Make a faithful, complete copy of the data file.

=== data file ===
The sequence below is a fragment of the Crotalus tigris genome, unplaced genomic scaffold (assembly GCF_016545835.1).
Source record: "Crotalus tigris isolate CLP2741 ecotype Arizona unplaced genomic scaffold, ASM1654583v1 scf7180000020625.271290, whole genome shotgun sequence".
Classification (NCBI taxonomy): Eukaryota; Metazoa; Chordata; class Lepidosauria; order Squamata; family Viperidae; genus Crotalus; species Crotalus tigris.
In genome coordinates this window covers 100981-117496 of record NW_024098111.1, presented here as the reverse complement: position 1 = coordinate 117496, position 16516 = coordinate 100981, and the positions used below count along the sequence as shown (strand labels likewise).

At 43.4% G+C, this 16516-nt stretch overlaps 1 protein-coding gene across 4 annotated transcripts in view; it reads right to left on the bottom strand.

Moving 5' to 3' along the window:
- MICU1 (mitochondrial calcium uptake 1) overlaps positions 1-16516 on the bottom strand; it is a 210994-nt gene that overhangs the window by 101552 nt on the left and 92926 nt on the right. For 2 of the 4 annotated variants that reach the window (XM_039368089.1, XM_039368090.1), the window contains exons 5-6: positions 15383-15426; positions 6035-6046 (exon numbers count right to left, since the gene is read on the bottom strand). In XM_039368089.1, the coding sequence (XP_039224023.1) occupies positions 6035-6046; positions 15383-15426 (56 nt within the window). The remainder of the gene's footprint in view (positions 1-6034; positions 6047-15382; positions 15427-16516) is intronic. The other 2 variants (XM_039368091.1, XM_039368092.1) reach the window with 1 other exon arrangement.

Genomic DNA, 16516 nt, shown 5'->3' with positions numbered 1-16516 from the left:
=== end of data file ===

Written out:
The sequence below is a fragment of the Crotalus tigris genome, unplaced genomic scaffold (assembly GCF_016545835.1).
Source record: "Crotalus tigris isolate CLP2741 ecotype Arizona unplaced genomic scaffold, ASM1654583v1 scf7180000020625.271290, whole genome shotgun sequence".
Classification (NCBI taxonomy): Eukaryota; Metazoa; Chordata; class Lepidosauria; order Squamata; family Viperidae; genus Crotalus; species Crotalus tigris.
In genome coordinates this window covers 100981-117496 of record NW_024098111.1, presented here as the reverse complement: position 1 = coordinate 117496, position 16516 = coordinate 100981, and the positions used below count along the sequence as shown (strand labels likewise).

At 43.4% G+C, this 16516-nt stretch overlaps 1 protein-coding gene across 4 annotated transcripts in view; it reads right to left on the bottom strand.

Moving 5' to 3' along the window:
- MICU1 (mitochondrial calcium uptake 1) overlaps positions 1-16516 on the bottom strand; it is a 210994-nt gene that overhangs the window by 101552 nt on the left and 92926 nt on the right. For 2 of the 4 annotated variants that reach the window (XM_039368089.1, XM_039368090.1), the window contains exons 5-6: positions 15383-15426; positions 6035-6046 (exon numbers count right to left, since the gene is read on the bottom strand). In XM_039368089.1, the coding sequence (XP_039224023.1) occupies positions 6035-6046; positions 15383-15426 (56 nt within the window). The remainder of the gene's footprint in view (positions 1-6034; positions 6047-15382; positions 15427-16516) is intronic. The other 2 variants (XM_039368091.1, XM_039368092.1) reach the window with 1 other exon arrangement.

Genomic DNA, 16516 nt, shown 5'->3' with positions numbered 1-16516 from the left: